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Poetry - Sadie and Maud

Gwendolyn Brooks was a twentieth-century African-American poet. Much of her poetry focuses on social, political, class and race issues; many of those poems written in the Sixties provide a commentary on the Civil Rights Movement. Brooks mastered the art of capturing the rhythms of spoken language in her poetry.

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Sadie and Maud

Maud went to college.
Sadie stayed home.
Sadie scraped life
With a fine toothed comb.

She didn't leave a tangle in
Her comb found every strand.
Sadie was one of the livingest chicks
In all the land.

Sadie bore two babies
Under her maiden name.
Maud and Ma and Papa
Nearly died of shame.

When Sadie said her last so-long
Her girls struck out from home.
(Sadie left as heritage
Her fine-toothed comb.)

Maud, who went to college,
Is a thin brown mouse.
She is living all alone
In this old house.


Gwendolyn Brooks 

  1. Sadie and Maud are most likely to be...
  2. The first two lines of the poem mimic a ...
    The pattern of syllables (5/4/4/5) in the first stanza has a distinctly nursery-rhyme feel, an effect reinforced by its words. Rhyming pairs such as 'mouse / house' create the same impression
  3. Considering the answer to question two, what effect does this allusion have?
  4. Which word does NOT describe Maud at the beginning of the poem?
    Maud goes to college, as her parents most likely expect of her. This action implies that she is clever and ambitious, while the contrast with Sadie implies that Maud is also more sensible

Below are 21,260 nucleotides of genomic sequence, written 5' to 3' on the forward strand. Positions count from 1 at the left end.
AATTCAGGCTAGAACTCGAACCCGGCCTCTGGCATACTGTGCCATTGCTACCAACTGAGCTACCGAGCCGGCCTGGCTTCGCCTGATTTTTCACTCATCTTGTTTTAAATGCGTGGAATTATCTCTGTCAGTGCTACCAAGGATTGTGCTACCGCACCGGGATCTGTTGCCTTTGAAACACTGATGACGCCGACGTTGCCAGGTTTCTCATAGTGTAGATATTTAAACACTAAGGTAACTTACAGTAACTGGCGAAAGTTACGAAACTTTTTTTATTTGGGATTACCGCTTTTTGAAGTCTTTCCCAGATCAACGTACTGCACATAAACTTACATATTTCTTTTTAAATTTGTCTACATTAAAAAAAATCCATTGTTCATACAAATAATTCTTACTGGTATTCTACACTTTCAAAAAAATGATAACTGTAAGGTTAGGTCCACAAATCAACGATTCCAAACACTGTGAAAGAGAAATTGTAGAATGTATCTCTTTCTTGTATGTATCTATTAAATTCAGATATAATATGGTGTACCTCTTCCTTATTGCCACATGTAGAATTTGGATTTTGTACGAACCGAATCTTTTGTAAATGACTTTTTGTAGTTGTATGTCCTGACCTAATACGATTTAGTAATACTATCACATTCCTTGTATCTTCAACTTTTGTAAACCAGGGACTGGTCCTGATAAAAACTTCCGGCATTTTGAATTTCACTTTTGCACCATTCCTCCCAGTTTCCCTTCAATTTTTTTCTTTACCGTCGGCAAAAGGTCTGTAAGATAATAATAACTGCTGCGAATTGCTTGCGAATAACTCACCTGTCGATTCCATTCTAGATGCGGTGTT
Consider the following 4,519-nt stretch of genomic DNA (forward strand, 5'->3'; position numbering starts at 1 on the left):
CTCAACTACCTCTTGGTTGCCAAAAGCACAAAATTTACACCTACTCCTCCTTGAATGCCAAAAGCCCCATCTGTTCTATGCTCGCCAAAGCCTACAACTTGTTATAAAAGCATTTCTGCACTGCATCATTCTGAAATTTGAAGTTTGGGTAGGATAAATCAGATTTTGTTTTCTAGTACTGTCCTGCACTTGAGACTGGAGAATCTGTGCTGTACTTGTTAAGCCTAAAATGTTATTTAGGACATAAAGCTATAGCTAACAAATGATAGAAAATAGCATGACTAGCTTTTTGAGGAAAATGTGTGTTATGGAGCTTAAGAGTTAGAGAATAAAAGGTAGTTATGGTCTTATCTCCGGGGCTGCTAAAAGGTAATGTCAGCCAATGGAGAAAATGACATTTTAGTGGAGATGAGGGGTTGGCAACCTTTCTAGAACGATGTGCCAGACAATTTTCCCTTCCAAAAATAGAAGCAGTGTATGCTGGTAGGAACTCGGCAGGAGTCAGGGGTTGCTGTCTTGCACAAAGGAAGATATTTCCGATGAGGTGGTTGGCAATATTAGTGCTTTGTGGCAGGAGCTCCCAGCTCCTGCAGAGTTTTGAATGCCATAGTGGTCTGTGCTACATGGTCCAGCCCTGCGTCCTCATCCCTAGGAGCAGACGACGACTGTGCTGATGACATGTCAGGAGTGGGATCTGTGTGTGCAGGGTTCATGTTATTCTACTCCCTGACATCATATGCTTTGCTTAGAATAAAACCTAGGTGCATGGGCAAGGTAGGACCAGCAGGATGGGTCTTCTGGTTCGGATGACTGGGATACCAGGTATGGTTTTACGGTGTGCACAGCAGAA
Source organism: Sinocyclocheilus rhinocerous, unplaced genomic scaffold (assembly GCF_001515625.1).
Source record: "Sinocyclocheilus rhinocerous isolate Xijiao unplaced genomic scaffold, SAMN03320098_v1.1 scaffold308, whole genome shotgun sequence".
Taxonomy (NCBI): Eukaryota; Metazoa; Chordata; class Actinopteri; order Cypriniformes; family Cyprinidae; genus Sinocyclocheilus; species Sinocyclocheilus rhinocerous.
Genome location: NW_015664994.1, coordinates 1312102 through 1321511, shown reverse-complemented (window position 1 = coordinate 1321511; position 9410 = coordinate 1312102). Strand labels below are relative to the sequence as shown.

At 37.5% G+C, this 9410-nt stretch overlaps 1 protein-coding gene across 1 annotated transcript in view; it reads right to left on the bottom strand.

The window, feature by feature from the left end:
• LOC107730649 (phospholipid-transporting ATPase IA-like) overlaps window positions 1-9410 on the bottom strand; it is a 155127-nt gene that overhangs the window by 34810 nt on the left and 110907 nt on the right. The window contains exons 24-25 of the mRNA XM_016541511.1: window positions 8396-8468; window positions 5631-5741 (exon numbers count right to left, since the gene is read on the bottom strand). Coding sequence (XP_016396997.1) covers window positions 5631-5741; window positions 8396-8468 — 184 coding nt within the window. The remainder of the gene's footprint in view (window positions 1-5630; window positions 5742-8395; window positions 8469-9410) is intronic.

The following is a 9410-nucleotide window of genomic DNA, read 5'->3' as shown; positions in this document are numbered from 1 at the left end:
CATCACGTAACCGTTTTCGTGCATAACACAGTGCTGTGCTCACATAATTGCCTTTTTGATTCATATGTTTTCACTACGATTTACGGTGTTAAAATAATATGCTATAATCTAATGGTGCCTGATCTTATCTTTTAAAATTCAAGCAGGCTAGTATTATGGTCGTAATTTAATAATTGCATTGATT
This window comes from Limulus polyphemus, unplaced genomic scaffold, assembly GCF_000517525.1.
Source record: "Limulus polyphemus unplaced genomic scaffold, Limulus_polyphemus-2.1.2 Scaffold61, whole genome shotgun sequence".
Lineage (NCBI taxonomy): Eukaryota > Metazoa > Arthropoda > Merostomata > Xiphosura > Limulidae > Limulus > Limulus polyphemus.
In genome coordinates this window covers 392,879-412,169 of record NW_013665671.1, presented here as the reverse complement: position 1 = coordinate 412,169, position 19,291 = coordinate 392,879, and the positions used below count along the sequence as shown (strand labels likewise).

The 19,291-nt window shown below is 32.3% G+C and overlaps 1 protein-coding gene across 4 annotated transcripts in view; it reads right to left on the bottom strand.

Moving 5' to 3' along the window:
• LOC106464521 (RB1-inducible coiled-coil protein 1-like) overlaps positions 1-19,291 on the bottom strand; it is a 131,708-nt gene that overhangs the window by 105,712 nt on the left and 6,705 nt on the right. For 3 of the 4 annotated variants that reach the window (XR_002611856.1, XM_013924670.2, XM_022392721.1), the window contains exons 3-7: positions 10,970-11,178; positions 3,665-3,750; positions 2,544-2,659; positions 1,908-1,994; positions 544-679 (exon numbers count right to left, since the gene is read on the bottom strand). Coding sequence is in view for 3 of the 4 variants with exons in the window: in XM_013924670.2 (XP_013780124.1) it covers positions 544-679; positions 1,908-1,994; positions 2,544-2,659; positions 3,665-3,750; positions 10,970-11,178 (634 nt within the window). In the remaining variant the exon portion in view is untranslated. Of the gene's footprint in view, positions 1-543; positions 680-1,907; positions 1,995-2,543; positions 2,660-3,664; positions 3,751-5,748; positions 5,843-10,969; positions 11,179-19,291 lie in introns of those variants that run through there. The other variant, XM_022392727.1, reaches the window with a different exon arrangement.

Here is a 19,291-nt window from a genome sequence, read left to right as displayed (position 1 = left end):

5. 'Sadie scraped life / With a fine toothed comb. / She didn't leave a tangle in / Her comb found every strand.' - What do these lines mean?
    The words 'fine toothed', 'scraped', 'didn't leave a tangle' and 'found every strand' emphasise Sadie's thoroughness in enjoying everything life has to offer
  6. The poet, Gwendolyn Brooks, uses the comb as ...
  7. 'Sadie bore two babies / Under her maiden name.' - Which of the following is true?
    Ma, Papa and Maud don't respond well to Sadie's single motherhood
  8. The beginning of the poem appears to portray Maud as the one who made wise choices in life. This view is overturned in which stanza?
    Maud is left alone, 'a thin brown mouse'
  9. What has Sadie left as a heritage for her daughters?
  10. The rhythmic patterns in this poem are not entirely regular, but are predictable. These patterns are sharply disturbed in which stanza?
    'Under her maiden name' fits especially awkwardly in the pattern, reminding the reader what a shock the situation was for Sadie's parents

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